All text, maps, charts & photos © Hilton Pond Center

One sure sign of a young bird is when we find "fault bars" in a Purple Finch's rectrices (above). These defects form when a nestling PUFI is under stress, perhaps on a day when its parents fail to provide enough food and/or when weather is particularly cold and wet. In nestlings, all tail feathers grow in simultaneously, so the fault bars will be at the same place on all or most of the rectrices, as shown. Fault bars can occur in adults, too, but because new adult tail feathers grow in as corresponding pairs--first the central pair, then the next-most-central, etc.--fault bars will be in different places (or absent) on adjoining feathers.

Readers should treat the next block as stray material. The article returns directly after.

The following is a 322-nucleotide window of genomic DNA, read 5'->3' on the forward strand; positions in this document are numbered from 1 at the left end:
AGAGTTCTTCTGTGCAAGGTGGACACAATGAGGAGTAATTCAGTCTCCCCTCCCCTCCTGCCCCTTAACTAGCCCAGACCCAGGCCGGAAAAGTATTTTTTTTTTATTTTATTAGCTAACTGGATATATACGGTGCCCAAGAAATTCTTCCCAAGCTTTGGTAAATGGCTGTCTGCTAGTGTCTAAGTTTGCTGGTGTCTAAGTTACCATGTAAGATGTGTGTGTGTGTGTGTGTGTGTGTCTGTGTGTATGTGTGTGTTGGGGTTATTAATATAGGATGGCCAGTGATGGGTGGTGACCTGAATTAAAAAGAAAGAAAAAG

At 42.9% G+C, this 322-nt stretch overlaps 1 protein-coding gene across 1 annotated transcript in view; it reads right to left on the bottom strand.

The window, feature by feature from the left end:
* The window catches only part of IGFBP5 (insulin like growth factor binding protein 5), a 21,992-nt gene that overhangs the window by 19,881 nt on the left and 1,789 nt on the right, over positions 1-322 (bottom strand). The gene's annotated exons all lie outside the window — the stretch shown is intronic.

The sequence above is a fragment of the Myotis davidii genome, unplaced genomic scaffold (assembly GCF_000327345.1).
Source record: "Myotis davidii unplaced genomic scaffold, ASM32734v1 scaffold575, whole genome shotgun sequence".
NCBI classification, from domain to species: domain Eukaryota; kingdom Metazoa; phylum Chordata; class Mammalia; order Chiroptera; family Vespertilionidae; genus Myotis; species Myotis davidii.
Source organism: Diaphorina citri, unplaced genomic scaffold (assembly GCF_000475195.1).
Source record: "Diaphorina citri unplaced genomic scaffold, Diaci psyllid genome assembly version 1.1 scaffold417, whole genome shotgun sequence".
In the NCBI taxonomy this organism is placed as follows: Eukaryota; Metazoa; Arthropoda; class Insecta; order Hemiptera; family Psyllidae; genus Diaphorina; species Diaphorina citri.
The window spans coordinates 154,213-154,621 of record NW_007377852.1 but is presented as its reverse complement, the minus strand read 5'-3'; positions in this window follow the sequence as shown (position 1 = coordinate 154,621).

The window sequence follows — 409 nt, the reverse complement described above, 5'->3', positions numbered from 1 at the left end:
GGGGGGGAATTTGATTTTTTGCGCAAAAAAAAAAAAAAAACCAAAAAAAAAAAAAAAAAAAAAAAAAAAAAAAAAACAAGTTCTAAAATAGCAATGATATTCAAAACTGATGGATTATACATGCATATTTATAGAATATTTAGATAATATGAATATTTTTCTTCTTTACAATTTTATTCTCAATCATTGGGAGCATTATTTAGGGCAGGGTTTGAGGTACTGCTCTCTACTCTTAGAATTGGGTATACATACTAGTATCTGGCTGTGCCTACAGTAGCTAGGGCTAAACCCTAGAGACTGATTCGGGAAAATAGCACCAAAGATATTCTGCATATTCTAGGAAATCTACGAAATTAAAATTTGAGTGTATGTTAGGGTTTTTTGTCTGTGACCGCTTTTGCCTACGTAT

So there you have it. Even though our Purple Finch population was "here today, gone tomorrow," we hope the information we offer above will stick with you--at least until next time you see some of these raspberry-colored (or brown) non-obligate migrants gorging on sunflowers seeds outside your kitchen window.

All text, maps, charts & photos © Hilton Pond Center

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plus lists of all birds banded or recaptured during the period.

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13-28 February 2019

American Goldfinch--46
Brown-headed Nuthatch--1
Pine Warbler--1
Dark-eyed Junco--
Chipping Sparrow--1
Northern Cardinal--7
Fox Sparrow--1
Purple Finch--159
House Finch--3
White-breasted Nuthatch--
Song Sparrow--3
White-throated Sparrow--3
Red-bellied Woodpecker--1
Blue Jay--1
Mourning Dove--1

* = new banded species for 2019

15 species
232 individuals

19 species (38-yr. avg. = 63.3)

586 individuals
(38-yr. avg. =